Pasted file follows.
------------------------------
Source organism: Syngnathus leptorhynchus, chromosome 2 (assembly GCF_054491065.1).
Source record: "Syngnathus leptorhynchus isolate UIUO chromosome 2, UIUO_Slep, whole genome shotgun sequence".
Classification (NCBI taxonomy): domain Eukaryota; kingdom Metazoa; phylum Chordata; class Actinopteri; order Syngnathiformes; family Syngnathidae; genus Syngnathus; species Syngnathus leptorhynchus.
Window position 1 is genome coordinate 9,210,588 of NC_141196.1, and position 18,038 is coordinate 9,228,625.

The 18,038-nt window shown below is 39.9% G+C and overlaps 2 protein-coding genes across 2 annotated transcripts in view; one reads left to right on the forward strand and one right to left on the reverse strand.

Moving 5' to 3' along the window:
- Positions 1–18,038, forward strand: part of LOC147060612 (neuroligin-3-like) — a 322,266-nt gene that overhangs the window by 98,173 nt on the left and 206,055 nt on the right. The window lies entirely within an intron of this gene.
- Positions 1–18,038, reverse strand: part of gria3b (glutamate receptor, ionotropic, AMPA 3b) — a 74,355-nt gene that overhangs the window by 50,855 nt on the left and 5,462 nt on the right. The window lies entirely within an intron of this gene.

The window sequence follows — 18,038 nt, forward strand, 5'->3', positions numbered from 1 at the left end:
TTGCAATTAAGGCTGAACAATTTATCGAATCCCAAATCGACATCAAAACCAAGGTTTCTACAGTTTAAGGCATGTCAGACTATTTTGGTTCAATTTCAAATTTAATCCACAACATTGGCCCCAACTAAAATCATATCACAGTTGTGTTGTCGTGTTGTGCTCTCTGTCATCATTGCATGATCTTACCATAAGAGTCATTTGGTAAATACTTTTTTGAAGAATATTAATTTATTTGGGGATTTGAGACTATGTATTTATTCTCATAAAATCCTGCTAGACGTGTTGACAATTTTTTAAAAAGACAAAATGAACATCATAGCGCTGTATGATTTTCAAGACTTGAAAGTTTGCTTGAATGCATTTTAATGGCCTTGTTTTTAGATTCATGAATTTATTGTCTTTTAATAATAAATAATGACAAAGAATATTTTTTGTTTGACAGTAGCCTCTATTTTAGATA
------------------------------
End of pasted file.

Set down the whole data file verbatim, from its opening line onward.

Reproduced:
Source organism: Syngnathus leptorhynchus, chromosome 2 (assembly GCF_054491065.1).
Source record: "Syngnathus leptorhynchus isolate UIUO chromosome 2, UIUO_Slep, whole genome shotgun sequence".
Classification (NCBI taxonomy): domain Eukaryota; kingdom Metazoa; phylum Chordata; class Actinopteri; order Syngnathiformes; family Syngnathidae; genus Syngnathus; species Syngnathus leptorhynchus.
Window position 1 is genome coordinate 9,210,588 of NC_141196.1, and position 18,038 is coordinate 9,228,625.

The 18,038-nt window shown below is 39.9% G+C and overlaps 2 protein-coding genes across 2 annotated transcripts in view; one reads left to right on the forward strand and one right to left on the reverse strand.

Moving 5' to 3' along the window:
- Positions 1–18,038, forward strand: part of LOC147060612 (neuroligin-3-like) — a 322,266-nt gene that overhangs the window by 98,173 nt on the left and 206,055 nt on the right. The window lies entirely within an intron of this gene.
- Positions 1–18,038, reverse strand: part of gria3b (glutamate receptor, ionotropic, AMPA 3b) — a 74,355-nt gene that overhangs the window by 50,855 nt on the left and 5,462 nt on the right. The window lies entirely within an intron of this gene.

The window sequence follows — 18,038 nt, forward strand, 5'->3', positions numbered from 1 at the left end:
TTGCAATTAAGGCTGAACAATTTATCGAATCCCAAATCGACATCAAAACCAAGGTTTCTACAGTTTAAGGCATGTCAGACTATTTTGGTTCAATTTCAAATTTAATCCACAACATTGGCCCCAACTAAAATCATATCACAGTTGTGTTGTCGTGTTGTGCTCTCTGTCATCATTGCATGATCTTACCATAAGAGTCATTTGGTAAATACTTTTTTGAAGAATATTAATTTATTTGGGGATTTGAGACTATGTATTTATTCTCATAAAATCCTGCTAGACGTGTTGACAATTTTTTAAAAAGACAAAATGAACATCATAGCGCTGTATGATTTTCAAGACTTGAAAGTTTGCTTGAATGCATTTTAATGGCCTTGTTTTTAGATTCATGAATTTATTGTCTTTTAATAATAAATAATGACAAAGAATATTTTTTGTTTGACAGTAGCCTCTATTTTAGATA